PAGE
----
“This was clearly a vendetta,” Hassan said. “We originally sued 178 John and Jane Does, and it all came down to two IP addresses.”
A woman who identified herself as Pat Doescher on the telephone declined to comment Tuesday, saying her attorney had instructed her not to talk about the case. Gerald Doescher, the Coyels and their attorney could not be reached to comment.
Thousands of posts
According to the lawsuit, Shannon Coyel, a former client of Mark Lesher, who was then an attorney in Clarksville in East Texas, accused the Leshers and one of their employees of sexually assaulting her. The trial was moved to Collin County on a change of venue because of pre-trial publicity, and the jury acquitted all three on Jan. 15, 2009.
Meanwhile, scurrilous comments referring to the Leshers and their businesses were appearing on Topix, an online community bulletin board.
One comment that referred to Rhonda Lesher’s beauty salon said: “You get throwed, blowed, bit, sucked, Herpies, and your hair done all at the same place, ‘YUCK’!!!!!!!!” according to the lawsuit.
“During the criminal trial, Mrs. Lesher testified to the fact that these rumors and comments have changed her life, stating, ‘I will never be the same. You can’t imagine what it is like going to a grocery store and facing anyone who knows about these charges,'” the lawsuit stated.
The abuse grew so bad that the Leshers closed their businesses and moved away from Clarksville, where they had lived for more than 20 years, Hassan said. Mark Lesher now practices law in Mount Pleasant and Texarkana, and his wife has given up her salon.
Hassan said she and her legal partners compiled more than 25,000 instances of libelous online posts on Topix that accused her clients of engaging in sexual perversions and molestations, drug dealing and other criminal behavior.
But in court, they introduced only 800 of the worst, Hassan said.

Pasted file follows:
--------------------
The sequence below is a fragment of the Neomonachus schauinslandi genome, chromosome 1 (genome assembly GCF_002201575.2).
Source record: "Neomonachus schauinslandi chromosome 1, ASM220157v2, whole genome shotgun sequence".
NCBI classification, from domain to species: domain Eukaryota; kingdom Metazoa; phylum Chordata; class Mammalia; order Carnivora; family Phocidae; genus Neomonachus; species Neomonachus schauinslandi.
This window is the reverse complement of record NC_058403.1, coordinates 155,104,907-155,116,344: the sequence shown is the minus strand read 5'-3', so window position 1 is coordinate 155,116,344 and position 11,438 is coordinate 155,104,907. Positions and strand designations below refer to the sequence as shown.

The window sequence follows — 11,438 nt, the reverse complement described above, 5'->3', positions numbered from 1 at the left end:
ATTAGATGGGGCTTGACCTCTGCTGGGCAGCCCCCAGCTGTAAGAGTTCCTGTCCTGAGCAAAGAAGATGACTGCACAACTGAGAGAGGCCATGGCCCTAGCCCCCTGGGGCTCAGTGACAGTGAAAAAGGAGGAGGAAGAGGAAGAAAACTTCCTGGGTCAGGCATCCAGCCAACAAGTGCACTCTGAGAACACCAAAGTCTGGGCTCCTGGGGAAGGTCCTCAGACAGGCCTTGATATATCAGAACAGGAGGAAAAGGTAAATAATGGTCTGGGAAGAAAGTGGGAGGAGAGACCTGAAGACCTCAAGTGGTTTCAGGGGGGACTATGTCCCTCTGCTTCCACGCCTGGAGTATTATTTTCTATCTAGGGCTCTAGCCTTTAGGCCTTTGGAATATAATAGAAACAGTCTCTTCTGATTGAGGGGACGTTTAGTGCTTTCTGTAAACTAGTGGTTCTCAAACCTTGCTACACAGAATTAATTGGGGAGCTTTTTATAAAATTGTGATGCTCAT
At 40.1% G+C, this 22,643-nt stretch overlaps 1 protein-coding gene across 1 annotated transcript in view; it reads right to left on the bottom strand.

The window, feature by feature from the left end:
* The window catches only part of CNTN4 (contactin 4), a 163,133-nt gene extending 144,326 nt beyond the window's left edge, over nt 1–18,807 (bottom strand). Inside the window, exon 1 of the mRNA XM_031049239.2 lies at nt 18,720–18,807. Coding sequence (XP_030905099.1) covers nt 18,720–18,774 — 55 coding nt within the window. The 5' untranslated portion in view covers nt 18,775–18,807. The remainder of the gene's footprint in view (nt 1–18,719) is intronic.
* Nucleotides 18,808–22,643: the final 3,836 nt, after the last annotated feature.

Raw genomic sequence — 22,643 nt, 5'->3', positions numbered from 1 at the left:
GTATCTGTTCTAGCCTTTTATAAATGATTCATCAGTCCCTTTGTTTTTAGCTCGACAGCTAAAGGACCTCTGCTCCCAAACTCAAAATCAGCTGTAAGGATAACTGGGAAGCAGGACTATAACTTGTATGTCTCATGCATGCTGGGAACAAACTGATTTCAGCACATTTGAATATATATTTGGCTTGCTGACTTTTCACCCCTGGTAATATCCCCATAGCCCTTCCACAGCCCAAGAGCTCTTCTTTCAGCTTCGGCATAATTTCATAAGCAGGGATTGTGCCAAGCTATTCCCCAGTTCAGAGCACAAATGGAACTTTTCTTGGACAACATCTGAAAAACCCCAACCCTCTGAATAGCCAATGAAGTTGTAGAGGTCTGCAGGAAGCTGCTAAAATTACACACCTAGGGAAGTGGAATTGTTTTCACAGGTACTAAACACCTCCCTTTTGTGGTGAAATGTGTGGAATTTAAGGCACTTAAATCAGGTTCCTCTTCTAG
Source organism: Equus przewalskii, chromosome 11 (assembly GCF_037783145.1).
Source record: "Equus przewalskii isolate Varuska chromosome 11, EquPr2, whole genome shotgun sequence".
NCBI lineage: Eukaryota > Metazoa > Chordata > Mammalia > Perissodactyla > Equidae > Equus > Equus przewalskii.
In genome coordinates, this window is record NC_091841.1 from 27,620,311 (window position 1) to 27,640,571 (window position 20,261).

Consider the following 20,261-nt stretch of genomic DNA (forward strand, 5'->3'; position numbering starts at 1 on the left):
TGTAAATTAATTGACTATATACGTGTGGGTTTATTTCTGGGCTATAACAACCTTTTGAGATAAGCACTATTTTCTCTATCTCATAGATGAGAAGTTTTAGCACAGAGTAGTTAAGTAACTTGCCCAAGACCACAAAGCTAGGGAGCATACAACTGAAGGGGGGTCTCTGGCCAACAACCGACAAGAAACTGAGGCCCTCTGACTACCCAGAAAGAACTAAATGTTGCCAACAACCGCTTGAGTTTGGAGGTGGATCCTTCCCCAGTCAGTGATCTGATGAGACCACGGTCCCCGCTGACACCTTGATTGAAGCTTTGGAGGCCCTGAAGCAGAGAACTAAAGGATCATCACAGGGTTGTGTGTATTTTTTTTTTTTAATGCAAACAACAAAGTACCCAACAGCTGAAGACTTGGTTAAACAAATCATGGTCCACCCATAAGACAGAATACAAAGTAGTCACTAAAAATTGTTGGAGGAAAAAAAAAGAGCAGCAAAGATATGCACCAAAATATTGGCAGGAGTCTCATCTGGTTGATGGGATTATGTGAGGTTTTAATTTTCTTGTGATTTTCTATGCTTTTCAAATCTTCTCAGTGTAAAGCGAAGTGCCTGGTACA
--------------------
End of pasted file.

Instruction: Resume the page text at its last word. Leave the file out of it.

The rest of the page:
“No one who has ever read the comments has argued that they were reasonable or rational,” Hassan said. “This is a good case to show just how bad things can get online.”
The case was tried in Tarrant County because one of the IP addresses was at a residence in the county.
The McClatchy Co., which owns the Star-Telegram, owns an 11.25 percent share of Topix.
The case shows that those who libel others online and rely on Internet service providers or hosting companies to protect their identities are out of touch with the times, legal scholars said.
“I think you are starting to see a real disconnect between perception and the legal and technical realities,” said Brian Holland, a law professor at Texas Wesleyan University. “The illusion of anonymity is not technically correct because they have a way to trace you, and it’s not legally correct because the courts will not always back you up and you might not be aware of the proceedings.”
Topix initially fought a subpoena for the Internet Protocol addresses of the people posting comments about the Leshers, but a judge forced the company to hand over the information, Hassan said.
Many service agreements that Internet service providers use, and that most people do not read, prohibit the posting of anything that is libelous or slanderous, said Peter Vogel, a partner at the Gardere law firm in Dallas.
“This case proves that you just can’t say bad things about someone without any consequences,” Vogel said. “I never put anything in an e-mail or posts that I would not want a jury to see.”
Mitch Mitchell, 817-390-7752